World Health Organization (WHO) epidemiologist Maria van Kerkhove told a briefing that data on how contagious Omicron was should be available “within days.”
BioNTech’s CEO said the vaccine it makes in a partnership with Pfizer was likely to offer strong protection against severe disease from Omicron.
|Pedestrians wearing protective masks, amid the coronavirus disease (COVID-19) outbreak, make their way at the Ameyoko shopping district in Tokyo, Japan, December 1, 2021. Photo: Reuters|
‘Prepare for the worst’
The president of the European Union’s executive body said there was a “race against time” to stave off the new variant while scientists establish how dangerous it is. The EU brought forward the start of its vaccine rollout for 5-to-11-year-olds by a week to Dec. 13.
“Prepare for the worst, hope for the best,” Ursula von der Leyen, president of the European Commission, told a news conference.
She said that full vaccination and a booster shot provided the strongest possible protection, according to scientists – a view echoed by Fauci.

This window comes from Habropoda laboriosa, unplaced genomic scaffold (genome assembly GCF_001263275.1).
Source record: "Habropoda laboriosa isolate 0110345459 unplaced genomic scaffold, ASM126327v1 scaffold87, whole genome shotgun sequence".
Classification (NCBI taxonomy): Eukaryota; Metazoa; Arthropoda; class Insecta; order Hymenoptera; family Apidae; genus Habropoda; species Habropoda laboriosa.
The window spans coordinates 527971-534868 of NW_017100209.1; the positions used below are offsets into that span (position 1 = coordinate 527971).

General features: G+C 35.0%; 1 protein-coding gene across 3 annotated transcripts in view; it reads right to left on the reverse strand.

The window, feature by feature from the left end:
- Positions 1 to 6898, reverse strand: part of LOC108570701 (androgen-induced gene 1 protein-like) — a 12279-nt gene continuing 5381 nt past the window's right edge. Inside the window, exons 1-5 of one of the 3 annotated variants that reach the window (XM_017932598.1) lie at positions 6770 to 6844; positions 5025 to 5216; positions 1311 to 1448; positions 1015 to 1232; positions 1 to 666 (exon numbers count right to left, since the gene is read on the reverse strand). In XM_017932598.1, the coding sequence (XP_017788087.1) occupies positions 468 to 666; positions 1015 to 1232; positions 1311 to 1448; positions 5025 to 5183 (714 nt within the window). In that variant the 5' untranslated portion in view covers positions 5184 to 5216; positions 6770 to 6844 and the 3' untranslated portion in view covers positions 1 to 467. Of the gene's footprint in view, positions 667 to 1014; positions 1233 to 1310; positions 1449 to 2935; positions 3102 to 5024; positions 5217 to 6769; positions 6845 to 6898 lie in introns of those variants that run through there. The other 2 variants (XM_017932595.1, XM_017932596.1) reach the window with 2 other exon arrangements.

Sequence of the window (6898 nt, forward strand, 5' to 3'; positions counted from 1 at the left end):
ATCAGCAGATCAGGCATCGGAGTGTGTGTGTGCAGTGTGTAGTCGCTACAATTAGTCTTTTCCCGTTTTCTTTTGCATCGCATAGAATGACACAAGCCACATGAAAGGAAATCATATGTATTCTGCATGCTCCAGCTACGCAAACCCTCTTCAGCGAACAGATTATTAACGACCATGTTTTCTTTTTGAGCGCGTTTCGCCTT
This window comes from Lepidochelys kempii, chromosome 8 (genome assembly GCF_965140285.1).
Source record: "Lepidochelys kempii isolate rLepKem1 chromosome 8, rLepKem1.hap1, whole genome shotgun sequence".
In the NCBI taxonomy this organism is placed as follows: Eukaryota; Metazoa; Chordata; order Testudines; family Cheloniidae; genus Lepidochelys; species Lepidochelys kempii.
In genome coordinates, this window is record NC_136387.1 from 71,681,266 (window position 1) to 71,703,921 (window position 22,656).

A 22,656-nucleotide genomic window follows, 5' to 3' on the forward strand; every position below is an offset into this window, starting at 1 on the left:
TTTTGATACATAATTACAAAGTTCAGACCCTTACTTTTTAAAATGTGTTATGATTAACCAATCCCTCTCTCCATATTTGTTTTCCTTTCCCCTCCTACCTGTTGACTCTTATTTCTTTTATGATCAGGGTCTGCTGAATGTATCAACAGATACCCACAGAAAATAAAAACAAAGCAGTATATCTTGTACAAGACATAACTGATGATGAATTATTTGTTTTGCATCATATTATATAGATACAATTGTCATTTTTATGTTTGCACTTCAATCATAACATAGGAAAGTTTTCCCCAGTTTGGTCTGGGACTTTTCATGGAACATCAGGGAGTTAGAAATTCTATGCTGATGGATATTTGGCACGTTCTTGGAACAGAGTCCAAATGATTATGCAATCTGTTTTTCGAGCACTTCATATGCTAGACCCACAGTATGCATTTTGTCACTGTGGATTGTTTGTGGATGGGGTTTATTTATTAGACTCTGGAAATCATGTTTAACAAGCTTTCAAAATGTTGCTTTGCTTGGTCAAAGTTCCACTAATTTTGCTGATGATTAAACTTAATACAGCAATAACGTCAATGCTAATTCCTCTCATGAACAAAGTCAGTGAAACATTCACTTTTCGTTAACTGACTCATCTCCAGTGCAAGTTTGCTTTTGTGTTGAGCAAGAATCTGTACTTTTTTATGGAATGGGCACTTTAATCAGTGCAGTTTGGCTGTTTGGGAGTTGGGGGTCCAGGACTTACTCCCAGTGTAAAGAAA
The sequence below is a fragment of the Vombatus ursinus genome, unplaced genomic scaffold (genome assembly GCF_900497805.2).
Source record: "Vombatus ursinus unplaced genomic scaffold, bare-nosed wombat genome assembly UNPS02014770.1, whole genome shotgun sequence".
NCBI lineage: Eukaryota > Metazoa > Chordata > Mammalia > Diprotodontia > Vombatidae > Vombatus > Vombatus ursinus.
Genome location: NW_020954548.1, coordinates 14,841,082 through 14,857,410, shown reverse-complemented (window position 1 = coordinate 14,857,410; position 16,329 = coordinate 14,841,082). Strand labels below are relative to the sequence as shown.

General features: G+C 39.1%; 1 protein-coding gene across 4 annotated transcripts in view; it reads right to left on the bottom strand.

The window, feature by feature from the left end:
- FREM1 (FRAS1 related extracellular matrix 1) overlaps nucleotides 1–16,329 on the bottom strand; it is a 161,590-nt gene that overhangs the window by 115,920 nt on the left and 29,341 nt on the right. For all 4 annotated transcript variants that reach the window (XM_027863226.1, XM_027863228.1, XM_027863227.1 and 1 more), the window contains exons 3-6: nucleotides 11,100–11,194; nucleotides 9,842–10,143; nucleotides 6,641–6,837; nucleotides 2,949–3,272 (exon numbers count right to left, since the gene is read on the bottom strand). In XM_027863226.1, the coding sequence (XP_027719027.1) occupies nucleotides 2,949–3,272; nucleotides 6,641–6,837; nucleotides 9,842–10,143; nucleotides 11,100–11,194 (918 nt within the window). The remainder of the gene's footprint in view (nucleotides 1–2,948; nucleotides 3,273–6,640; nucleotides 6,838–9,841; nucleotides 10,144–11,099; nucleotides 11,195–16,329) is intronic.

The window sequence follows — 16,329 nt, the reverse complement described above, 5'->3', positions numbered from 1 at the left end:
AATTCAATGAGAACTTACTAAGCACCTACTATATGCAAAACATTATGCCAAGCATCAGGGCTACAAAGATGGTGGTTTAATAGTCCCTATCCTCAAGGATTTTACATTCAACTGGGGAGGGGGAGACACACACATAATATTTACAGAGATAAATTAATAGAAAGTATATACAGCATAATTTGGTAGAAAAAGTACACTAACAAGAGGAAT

But WHO emergencies director Mike Ryan criticized developed countries pushing booster shots for large parts of their fully vaccinated populations when vulnerable people in many poorer regions have had no vaccination at all.
“There is no evidence that I’m aware of that will suggest that boosting the entire population is going to necessarily provide any greater protection for otherwise healthy individuals against hospitalization or death,” he said.
Britain and the United States have both expanded their booster programs in response to the new variant.
The WHO has noted many times that the coronavirus will keep producing new variants for as long as it is allowed to circulate freely in large unvaccinated populations.